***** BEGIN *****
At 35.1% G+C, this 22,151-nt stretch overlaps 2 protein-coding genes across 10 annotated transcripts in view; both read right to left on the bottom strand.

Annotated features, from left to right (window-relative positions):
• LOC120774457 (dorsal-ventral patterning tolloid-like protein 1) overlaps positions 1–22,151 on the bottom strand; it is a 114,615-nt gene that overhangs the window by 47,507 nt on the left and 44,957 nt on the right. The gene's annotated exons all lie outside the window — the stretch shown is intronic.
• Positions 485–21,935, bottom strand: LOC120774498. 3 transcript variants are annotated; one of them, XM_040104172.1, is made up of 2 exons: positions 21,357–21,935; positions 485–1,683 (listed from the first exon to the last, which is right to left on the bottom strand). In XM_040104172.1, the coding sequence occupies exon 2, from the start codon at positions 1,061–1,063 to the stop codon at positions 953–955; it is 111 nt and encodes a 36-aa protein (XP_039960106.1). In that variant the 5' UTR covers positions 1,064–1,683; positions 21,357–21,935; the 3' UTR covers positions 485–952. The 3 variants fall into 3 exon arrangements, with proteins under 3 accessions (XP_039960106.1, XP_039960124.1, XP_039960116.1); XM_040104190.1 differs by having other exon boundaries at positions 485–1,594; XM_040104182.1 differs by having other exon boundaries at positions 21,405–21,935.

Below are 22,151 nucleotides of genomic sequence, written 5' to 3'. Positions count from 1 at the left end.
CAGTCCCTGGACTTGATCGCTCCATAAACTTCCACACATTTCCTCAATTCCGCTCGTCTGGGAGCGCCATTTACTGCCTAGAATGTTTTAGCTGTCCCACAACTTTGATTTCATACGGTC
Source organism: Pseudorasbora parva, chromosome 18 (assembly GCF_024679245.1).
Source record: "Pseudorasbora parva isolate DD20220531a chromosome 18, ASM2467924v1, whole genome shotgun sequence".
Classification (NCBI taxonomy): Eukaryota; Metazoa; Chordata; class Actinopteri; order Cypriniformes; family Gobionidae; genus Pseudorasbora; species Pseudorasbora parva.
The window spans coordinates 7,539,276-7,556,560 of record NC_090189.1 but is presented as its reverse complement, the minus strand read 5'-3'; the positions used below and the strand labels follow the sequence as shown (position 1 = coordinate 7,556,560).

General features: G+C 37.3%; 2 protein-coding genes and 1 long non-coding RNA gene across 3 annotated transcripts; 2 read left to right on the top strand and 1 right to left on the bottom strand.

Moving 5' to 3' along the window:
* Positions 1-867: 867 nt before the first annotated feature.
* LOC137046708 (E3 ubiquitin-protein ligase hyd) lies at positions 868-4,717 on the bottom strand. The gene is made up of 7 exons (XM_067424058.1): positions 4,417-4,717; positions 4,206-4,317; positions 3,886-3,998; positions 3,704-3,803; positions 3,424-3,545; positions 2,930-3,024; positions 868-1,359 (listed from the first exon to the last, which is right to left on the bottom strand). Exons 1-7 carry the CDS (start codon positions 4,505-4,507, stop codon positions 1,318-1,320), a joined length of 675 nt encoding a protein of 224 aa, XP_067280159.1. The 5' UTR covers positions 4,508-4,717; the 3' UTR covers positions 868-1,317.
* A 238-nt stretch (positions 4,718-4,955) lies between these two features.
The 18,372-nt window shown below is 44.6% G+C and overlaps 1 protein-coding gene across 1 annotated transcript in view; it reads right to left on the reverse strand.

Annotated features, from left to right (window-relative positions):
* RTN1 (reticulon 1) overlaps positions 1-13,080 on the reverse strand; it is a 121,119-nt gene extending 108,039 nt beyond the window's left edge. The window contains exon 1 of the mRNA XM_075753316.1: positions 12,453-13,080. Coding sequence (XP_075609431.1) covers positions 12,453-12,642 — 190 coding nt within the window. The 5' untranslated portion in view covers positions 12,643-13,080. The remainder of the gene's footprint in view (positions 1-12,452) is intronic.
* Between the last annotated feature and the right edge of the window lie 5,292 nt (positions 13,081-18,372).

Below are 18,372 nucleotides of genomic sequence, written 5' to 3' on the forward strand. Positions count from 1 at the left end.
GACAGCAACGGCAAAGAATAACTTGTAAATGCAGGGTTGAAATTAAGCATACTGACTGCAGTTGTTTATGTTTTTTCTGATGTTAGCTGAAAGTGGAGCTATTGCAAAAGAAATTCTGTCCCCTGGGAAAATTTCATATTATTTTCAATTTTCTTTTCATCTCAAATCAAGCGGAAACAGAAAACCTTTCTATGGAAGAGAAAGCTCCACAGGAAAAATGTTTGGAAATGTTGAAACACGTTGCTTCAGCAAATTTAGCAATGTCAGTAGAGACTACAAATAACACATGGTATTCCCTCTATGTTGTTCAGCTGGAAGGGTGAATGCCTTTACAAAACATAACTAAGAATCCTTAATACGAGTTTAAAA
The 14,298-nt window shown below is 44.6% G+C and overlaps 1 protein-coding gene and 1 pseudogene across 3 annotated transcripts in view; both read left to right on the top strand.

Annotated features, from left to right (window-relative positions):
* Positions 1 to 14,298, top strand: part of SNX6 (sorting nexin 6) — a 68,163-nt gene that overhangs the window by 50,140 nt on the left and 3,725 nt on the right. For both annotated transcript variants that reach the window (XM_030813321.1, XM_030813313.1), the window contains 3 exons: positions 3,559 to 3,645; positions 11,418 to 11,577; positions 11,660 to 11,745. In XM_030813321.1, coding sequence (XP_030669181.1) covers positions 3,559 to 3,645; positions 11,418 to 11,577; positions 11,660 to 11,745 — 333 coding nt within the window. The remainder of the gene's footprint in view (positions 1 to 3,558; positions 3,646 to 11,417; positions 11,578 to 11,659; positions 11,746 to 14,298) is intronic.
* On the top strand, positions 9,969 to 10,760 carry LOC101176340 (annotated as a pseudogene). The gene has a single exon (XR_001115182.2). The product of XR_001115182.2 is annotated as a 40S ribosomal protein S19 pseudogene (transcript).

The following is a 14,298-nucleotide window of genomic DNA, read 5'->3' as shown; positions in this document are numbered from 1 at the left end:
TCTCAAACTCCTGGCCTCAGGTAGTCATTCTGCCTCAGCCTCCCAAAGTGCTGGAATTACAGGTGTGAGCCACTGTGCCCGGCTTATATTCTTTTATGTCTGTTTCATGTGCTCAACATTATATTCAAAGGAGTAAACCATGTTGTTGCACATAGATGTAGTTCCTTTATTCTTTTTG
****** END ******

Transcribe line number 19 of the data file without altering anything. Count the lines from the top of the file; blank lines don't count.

* Between the last annotated feature and the right edge of the window lie 5,292 nt (positions 13,081-18,372).